Just last week, we posted the fourth episode of Blood Magic. If you haven’t read it yet, you can find it here, and if you’re not familiar with the series, you should probably start back at the beginning. However, I don’t want to talk about episode 4. I’d really like to talk about episode 5, and where the series is going. As you may recall, the concept for this is one short story released at the end of each month, making for a twelve episode season over the course of one year. That means we’re quickly approaching the halfway mark of the first season (there are currently three seasons outlined).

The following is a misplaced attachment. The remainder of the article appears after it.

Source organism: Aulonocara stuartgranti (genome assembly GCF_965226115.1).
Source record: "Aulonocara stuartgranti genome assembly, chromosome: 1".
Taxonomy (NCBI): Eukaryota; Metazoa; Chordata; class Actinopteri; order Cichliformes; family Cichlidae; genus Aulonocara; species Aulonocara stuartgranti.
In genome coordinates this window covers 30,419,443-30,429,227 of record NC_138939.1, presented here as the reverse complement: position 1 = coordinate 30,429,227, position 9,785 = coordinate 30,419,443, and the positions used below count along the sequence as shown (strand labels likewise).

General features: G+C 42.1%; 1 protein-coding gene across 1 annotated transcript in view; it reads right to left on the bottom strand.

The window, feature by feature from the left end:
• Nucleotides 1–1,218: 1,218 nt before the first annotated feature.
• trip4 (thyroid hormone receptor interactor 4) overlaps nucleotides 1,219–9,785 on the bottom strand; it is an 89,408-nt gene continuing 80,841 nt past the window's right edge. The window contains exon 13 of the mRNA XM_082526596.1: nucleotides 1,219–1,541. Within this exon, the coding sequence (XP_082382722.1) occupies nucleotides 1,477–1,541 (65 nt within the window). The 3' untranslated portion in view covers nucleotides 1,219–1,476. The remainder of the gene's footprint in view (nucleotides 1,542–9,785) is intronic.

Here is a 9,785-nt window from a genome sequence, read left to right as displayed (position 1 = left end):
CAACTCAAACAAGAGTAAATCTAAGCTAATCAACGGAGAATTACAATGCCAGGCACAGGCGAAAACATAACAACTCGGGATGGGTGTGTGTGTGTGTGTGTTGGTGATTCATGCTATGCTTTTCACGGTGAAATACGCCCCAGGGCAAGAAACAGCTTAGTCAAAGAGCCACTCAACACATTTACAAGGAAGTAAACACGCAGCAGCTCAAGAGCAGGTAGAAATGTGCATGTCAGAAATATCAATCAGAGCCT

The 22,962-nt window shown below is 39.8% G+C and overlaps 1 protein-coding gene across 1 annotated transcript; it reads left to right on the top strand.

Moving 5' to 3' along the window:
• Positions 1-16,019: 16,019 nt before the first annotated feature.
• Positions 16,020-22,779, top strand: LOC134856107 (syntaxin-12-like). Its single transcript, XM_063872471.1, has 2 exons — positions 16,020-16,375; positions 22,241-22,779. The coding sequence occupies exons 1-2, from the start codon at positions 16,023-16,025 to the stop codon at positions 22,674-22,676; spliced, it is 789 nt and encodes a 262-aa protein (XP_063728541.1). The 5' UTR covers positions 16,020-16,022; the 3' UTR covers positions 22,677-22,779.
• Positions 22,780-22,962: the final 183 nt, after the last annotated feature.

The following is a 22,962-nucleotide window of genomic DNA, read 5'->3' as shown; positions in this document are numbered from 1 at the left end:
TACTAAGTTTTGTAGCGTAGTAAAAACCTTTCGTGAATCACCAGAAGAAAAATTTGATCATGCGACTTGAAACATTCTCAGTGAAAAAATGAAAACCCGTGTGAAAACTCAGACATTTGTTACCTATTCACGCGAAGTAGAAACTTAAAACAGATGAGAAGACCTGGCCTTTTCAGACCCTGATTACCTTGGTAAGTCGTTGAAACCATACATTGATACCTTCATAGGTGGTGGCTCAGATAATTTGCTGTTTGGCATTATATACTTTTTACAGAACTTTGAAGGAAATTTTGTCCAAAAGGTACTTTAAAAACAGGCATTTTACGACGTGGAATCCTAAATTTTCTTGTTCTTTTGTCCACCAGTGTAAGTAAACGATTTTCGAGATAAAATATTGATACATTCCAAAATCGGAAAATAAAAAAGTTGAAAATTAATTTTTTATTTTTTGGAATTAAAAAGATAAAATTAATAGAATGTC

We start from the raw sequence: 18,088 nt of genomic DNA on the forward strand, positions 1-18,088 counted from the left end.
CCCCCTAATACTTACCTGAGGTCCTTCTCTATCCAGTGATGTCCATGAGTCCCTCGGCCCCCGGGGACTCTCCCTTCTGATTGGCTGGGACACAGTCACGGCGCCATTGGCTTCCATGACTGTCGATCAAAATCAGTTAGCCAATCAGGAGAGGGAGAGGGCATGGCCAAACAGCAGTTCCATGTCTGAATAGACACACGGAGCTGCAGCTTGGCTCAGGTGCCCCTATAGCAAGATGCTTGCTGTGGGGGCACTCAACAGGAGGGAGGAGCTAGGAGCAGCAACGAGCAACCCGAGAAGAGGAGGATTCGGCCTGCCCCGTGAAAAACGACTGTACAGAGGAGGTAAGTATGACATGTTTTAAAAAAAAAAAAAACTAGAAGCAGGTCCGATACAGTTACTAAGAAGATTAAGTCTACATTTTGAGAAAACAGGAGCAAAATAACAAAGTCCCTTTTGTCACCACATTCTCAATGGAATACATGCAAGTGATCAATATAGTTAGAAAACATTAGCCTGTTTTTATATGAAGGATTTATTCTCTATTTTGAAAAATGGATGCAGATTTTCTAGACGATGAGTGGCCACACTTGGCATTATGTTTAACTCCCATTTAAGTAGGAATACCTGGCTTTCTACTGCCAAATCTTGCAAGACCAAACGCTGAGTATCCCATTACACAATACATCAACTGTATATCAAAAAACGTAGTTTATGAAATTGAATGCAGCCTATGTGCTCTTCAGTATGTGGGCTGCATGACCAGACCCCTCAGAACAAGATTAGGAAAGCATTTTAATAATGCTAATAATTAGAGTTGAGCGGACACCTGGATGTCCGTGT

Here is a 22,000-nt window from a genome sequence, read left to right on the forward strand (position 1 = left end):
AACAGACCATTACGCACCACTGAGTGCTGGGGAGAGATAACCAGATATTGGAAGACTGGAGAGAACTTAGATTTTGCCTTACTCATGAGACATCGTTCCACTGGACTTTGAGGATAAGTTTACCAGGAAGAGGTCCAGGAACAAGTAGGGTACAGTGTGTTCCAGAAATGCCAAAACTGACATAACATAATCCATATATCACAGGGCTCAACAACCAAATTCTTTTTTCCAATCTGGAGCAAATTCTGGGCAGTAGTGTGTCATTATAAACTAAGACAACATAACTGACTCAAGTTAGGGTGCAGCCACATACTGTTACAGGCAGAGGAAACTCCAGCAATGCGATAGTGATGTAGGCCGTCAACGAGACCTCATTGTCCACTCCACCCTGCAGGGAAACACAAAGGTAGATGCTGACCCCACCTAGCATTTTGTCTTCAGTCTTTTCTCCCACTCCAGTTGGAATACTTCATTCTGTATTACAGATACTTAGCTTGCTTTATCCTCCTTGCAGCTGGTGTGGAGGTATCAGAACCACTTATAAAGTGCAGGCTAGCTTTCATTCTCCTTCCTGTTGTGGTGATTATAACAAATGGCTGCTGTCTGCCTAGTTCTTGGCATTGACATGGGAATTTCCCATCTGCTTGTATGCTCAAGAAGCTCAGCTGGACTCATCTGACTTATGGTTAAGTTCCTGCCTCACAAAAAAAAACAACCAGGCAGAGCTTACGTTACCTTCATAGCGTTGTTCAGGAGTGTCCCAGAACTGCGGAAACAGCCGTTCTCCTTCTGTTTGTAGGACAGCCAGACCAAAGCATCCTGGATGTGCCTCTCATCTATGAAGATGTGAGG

When I started working on setting up for Blood Magic to start coming out, back in January of this year, I had two episodes written, and a very loose outline for the other ten episodes in the first season. I figured I would easily be able to write a short story each month, and that way stay consistently two episodes ahead. That would leave me plenty of time to review and revise the drafts before I needed to publish the stories on the site. That was the intention, anyway. Reality ended up being a bit different. I had planned the third and fourth episodes to be quieter episodes, where not a lot happened, and the focus was mostly on introducing the settings and characters that would become more important as the story continued. That would also help to solidify the episodic nature of the series, rather than trying to have a focus on a long-term plot that spans an entire season. What I didn’t anticipate is how challenging that would make the third and fourth episodes to write.